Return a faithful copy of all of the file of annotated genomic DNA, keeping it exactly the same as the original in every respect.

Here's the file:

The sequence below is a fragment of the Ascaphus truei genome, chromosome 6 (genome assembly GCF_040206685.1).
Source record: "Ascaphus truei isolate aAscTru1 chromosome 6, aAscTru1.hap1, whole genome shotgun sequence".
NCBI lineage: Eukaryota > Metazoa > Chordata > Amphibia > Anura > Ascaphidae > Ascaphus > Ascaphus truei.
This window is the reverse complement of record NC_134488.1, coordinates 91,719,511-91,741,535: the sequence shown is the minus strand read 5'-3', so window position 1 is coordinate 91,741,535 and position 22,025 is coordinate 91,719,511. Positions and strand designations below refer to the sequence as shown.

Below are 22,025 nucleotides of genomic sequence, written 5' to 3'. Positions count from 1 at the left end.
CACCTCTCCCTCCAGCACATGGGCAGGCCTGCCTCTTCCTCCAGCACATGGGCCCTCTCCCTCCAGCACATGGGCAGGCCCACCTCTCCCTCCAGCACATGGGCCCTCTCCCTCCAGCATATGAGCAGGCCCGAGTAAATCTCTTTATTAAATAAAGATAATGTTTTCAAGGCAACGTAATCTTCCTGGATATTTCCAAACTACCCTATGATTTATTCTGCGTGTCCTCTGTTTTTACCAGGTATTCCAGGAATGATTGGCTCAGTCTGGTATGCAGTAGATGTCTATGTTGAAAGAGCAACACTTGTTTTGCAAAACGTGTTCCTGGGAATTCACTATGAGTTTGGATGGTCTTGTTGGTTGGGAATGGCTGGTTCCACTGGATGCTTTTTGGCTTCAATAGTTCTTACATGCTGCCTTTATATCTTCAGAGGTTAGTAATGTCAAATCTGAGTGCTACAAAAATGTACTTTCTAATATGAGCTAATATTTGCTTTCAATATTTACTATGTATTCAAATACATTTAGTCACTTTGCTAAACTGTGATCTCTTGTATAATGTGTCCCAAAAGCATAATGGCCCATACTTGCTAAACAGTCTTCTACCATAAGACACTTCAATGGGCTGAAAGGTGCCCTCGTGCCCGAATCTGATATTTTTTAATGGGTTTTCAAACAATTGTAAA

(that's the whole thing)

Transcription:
The sequence below is a fragment of the Ascaphus truei genome, chromosome 6 (genome assembly GCF_040206685.1).
Source record: "Ascaphus truei isolate aAscTru1 chromosome 6, aAscTru1.hap1, whole genome shotgun sequence".
NCBI lineage: Eukaryota > Metazoa > Chordata > Amphibia > Anura > Ascaphidae > Ascaphus > Ascaphus truei.
This window is the reverse complement of record NC_134488.1, coordinates 91,719,511-91,741,535: the sequence shown is the minus strand read 5'-3', so window position 1 is coordinate 91,741,535 and position 22,025 is coordinate 91,719,511. Positions and strand designations below refer to the sequence as shown.

Below are 22,025 nucleotides of genomic sequence, written 5' to 3'. Positions count from 1 at the left end.
CACCTCTCCCTCCAGCACATGGGCAGGCCTGCCTCTTCCTCCAGCACATGGGCCCTCTCCCTCCAGCACATGGGCAGGCCCACCTCTCCCTCCAGCACATGGGCCCTCTCCCTCCAGCATATGAGCAGGCCCGAGTAAATCTCTTTATTAAATAAAGATAATGTTTTCAAGGCAACGTAATCTTCCTGGATATTTCCAAACTACCCTATGATTTATTCTGCGTGTCCTCTGTTTTTACCAGGTATTCCAGGAATGATTGGCTCAGTCTGGTATGCAGTAGATGTCTATGTTGAAAGAGCAACACTTGTTTTGCAAAACGTGTTCCTGGGAATTCACTATGAGTTTGGATGGTCTTGTTGGTTGGGAATGGCTGGTTCCACTGGATGCTTTTTGGCTTCAATAGTTCTTACATGCTGCCTTTATATCTTCAGAGGTTAGTAATGTCAAATCTGAGTGCTACAAAAATGTACTTTCTAATATGAGCTAATATTTGCTTTCAATATTTACTATGTATTCAAATACATTTAGTCACTTTGCTAAACTGTGATCTCTTGTATAATGTGTCCCAAAAGCATAATGGCCCATACTTGCTAAACAGTCTTCTACCATAAGACACTTCAATGGGCTGAAAGGTGCCCTCGTGCCCGAATCTGATATTTTTTAATGGGTTTTCAAACAATTGTAAA